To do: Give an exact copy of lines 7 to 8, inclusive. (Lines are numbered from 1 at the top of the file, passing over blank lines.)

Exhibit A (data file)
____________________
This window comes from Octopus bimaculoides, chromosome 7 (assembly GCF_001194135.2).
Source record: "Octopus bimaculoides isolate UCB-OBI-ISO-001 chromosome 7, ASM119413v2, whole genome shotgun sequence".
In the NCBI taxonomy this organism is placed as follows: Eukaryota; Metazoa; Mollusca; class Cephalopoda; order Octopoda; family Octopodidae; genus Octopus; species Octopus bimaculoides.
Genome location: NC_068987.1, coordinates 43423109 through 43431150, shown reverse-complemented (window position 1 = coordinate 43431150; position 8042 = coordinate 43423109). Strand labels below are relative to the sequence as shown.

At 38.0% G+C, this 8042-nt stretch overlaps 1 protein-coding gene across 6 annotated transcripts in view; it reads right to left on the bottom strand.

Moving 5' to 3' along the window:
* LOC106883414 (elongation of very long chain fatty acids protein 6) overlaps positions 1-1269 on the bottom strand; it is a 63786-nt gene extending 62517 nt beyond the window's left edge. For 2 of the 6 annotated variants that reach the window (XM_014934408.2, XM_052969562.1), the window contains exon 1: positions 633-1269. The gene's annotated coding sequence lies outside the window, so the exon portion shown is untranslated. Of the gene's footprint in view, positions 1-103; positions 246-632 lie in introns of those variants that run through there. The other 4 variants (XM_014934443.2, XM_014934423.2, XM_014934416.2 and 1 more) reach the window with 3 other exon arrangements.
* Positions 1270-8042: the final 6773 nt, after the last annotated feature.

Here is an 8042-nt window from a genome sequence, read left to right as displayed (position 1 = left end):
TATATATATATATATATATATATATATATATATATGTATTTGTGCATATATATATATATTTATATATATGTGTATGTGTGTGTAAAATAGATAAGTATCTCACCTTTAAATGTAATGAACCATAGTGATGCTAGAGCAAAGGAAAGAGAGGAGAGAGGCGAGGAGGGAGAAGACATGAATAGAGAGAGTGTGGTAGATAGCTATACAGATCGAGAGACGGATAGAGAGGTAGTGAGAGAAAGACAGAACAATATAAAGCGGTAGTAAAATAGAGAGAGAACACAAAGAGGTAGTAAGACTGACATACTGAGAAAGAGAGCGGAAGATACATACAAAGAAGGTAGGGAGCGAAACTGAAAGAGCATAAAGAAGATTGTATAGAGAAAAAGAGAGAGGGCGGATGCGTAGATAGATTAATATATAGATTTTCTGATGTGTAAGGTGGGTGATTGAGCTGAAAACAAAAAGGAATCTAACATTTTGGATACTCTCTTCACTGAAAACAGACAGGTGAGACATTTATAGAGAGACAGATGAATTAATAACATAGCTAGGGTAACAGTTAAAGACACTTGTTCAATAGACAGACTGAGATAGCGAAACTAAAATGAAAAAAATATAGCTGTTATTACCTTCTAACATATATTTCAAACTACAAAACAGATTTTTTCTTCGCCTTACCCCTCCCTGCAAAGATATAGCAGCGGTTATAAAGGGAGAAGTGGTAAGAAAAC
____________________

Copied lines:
* LOC106883414 (elongation of very long chain fatty acids protein 6) overlaps positions 1-1269 on the bottom strand; it is a 63786-nt gene extending 62517 nt beyond the window's left edge. For 2 of the 6 annotated variants that reach the window (XM_014934408.2, XM_052969562.1), the window contains exon 1: positions 633-1269. The gene's annotated coding sequence lies outside the window, so the exon portion shown is untranslated. Of the gene's footprint in view, positions 1-103; positions 246-632 lie in introns of those variants that run through there. The other 4 variants (XM_014934443.2, XM_014934423.2, XM_014934416.2 and 1 more) reach the window with 3 other exon arrangements.
* Positions 1270-8042: the final 6773 nt, after the last annotated feature.